|Numéro de publication||US4456793 A|
|Type de publication||Octroi|
|Numéro de demande||US 06/386,722|
|Date de publication||26 juin 1984|
|Date de dépôt||9 juin 1982|
|Date de priorité||9 juin 1982|
|État de paiement des frais||Caduc|
|Autre référence de publication||CA1200030A, CA1200030A1, DE3368164D1, EP0110888A1, EP0110888B1, WO1983004462A1|
|Numéro de publication||06386722, 386722, US 4456793 A, US 4456793A, US-A-4456793, US4456793 A, US4456793A|
|Inventeurs||William E. Baker, Fritz E. Froehlich, Hans G. Mattes|
|Cessionnaire d'origine||Bell Telephone Laboratories, Incorporated|
|Exporter la citation||BiBTeX, EndNote, RefMan|
|Citations de brevets (5), Citations hors brevets (6), Référencé par (256), Classifications (33), Événements juridiques (5)|
|Liens externes: USPTO, Cession USPTO, Espacenet|
This invention relates to key telephone systems and, more particularly, to a key telephone system employing infrared transmission and comprising cordless telephone station sets.
Cordless telephone station sets are commercially available which employ a radio transmission link between a portable hand-held unit and a fixed base station unit. Some of these telephone sets operate over a particular radio frequency channel. In cellular mobile radio, the mobile set bids for access to a plurality of radio frequency channels. Access to channels is provided by a centralized controller through a transceiver at a cell site. The problem with radio telephone systems generally is the limited availability of radio frequency spectrum, the undesirability of interference between transceivers operating at similar frequencies, and, hence, the insecurity of any communications.
To overcome these problems, cordless telephone sets have been proposed which employ line-of-sight transmission which may be defined as transmission at frequencies above approximately one gigahertz. In particular, the safety to the user and other considerations have pointed development in the area of cordless telephony towards infrared transmission.
It has been reported that a cordless infrared telephone set has been designed at Siemens Aktiengesellschaft, Munich, West Germany. The set comprises a wall-mounted stationary unit and a hand-held telephone set equipped with a dialing keyboard and a control keyboard of three keys. A user may use the hand-held set anywhere in a room, unconfined by cords. Interference with transmission to wall-mounted stationary units by sunlight and other infrared sources is overcome to a degree by mounting the stationary unit near or on the ceiling of a room and by employing infrared-reflecting window panes which are often installed to save energy in modern buildings.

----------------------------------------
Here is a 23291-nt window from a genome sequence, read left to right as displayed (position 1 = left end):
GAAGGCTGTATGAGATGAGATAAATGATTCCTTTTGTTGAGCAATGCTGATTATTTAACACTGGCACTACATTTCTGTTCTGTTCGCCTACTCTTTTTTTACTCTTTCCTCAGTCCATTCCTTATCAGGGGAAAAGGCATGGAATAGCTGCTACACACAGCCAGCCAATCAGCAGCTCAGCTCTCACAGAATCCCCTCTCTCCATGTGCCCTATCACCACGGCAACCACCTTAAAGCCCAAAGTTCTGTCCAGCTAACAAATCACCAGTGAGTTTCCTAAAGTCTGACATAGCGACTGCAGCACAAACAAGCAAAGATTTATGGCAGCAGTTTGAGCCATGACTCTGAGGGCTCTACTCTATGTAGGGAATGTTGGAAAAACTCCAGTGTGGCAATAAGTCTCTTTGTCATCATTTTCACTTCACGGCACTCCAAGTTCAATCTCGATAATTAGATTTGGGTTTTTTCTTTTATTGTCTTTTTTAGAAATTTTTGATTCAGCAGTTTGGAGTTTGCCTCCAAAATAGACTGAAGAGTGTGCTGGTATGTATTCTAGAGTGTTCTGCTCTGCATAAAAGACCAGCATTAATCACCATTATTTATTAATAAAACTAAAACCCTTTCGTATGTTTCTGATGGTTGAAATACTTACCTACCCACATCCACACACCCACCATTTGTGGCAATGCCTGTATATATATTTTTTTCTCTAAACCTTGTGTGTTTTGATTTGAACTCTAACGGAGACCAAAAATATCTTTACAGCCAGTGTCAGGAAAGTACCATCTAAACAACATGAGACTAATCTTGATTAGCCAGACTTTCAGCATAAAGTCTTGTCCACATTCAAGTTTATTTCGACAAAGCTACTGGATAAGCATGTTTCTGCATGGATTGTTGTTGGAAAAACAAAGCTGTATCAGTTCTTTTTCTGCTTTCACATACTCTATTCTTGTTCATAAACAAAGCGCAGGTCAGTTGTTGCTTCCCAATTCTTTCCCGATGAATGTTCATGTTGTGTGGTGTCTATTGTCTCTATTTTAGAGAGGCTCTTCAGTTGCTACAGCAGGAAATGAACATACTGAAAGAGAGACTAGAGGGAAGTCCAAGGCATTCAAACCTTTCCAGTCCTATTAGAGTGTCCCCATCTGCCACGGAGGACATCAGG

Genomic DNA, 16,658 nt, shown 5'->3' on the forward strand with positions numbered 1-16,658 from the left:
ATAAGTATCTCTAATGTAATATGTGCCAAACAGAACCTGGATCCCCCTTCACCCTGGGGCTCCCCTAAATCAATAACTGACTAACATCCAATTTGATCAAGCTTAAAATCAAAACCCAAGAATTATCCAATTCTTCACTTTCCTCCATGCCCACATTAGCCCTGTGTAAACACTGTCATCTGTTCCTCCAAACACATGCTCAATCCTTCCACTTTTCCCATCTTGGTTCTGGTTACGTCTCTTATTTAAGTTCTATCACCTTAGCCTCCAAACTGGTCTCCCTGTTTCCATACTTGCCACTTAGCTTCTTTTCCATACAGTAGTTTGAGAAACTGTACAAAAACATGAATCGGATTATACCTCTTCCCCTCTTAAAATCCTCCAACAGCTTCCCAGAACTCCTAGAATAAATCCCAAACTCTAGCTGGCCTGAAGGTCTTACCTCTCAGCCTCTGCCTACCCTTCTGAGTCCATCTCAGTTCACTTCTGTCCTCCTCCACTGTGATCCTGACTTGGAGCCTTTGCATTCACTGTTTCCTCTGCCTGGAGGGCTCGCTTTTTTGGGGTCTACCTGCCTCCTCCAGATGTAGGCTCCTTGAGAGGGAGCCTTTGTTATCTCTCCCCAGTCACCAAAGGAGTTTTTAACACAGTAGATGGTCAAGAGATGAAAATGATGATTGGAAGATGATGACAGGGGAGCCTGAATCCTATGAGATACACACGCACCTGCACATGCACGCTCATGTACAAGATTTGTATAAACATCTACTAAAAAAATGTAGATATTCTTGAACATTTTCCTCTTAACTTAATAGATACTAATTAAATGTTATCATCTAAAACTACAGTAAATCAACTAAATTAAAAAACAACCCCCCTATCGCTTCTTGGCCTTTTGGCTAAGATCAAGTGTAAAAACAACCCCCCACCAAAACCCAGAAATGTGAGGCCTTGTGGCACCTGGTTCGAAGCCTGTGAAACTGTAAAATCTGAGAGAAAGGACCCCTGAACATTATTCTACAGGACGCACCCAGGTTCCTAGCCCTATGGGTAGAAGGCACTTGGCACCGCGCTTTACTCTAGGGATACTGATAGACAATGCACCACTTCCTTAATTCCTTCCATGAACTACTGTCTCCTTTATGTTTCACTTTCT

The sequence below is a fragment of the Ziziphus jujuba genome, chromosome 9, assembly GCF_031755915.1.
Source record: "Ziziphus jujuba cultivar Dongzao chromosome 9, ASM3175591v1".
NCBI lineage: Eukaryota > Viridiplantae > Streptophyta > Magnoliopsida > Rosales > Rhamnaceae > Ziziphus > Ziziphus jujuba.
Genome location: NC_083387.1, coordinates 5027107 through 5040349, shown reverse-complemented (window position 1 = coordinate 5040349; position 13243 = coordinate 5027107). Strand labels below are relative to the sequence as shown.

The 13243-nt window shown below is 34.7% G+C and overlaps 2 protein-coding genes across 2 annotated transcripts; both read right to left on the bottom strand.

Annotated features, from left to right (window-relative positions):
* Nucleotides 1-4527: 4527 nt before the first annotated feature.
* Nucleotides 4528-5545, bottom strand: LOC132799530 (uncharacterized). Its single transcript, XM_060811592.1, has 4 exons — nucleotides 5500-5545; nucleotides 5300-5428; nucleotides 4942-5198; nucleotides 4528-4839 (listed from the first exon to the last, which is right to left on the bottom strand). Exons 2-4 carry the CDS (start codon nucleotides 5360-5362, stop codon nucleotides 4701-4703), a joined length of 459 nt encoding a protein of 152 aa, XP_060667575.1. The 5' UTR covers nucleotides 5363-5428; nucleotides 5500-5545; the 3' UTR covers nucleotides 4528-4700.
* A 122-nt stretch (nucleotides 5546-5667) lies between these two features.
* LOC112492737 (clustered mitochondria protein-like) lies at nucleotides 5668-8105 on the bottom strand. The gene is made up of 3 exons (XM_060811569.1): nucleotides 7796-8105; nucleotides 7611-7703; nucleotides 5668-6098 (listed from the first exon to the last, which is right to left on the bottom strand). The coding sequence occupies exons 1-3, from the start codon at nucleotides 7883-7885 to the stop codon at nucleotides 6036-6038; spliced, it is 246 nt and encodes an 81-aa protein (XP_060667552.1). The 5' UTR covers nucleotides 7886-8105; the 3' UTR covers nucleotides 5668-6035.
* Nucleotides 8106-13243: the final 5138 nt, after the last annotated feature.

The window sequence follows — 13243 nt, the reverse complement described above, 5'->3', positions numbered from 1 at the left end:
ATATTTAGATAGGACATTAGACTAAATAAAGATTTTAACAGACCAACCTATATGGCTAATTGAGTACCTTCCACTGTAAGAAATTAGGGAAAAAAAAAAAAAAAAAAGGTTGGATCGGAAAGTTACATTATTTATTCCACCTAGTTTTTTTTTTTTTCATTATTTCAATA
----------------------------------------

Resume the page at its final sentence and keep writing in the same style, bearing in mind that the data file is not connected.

It has also been reported that a data communications system has been developed at IBM Zurich Research Laboratory which incorporates a plurality of cordless data terminals capable of operation at 125 Kbits/s. It is further reported that a 125 Kbits/s optical data transmission link has been built and a switched in-house data network designed which comprises a host and cluster controllers connected by conventional house cable. The cluster controller is connected by house cable to a number of rooms where a ceiling mounted satellite controls access to a number of data terminals over the optical link. Communications are reasonably secure in accordance with the above discoveries. Telephone rewiring of a premises is required when telephone stations are moved from one room to another.
In U.S. Pat. No. 4,275,385, a personnel locater system is disclosed comprising portable transmitters. Each transmitter is personal to an individual who carries it and transmits a unique code. A master processor is capable of identifying the vicinage of a transmitter as it identifies which ceiling mounted receiver has reported the code. In this manner, local alerters in the vicinage of the received transmission can alert a needed individual. Only one way transmission is disclosed. A portable transmitter, in accordance with the disclosed system, is capable of movement outside the boundaries of a room, unlike the communications devices of the IBM and Siemens disclosures.
It is generally believed advantageous to maintain maximum flexibility in telephone systems. It is desirable that office and telephone station rearrangements occur without expensive rearrangements of conventional telephone house cable. Records as to features, services and locations of particular telephones within a particular system should be centrally maintainable without human intervention. Once a premises is equipped with a plurality of ceiling mounted transceivers, no further intervention should be required when a telephone is moved within the network. A portable telephone station set should be capable of being carried about a premises. In the process of being moved from room to room, the portable set should permit an on-going telephone conversation to continue without interference or concern about the confidentiality of the communication.
Furthermore, it is well known that a one channel to one station ratio is uneconomical and impractical in operation. A means for allocating line-of-sight transmission channels among a number of cordless stations is required for the practical implementation of a cordless key telephone system.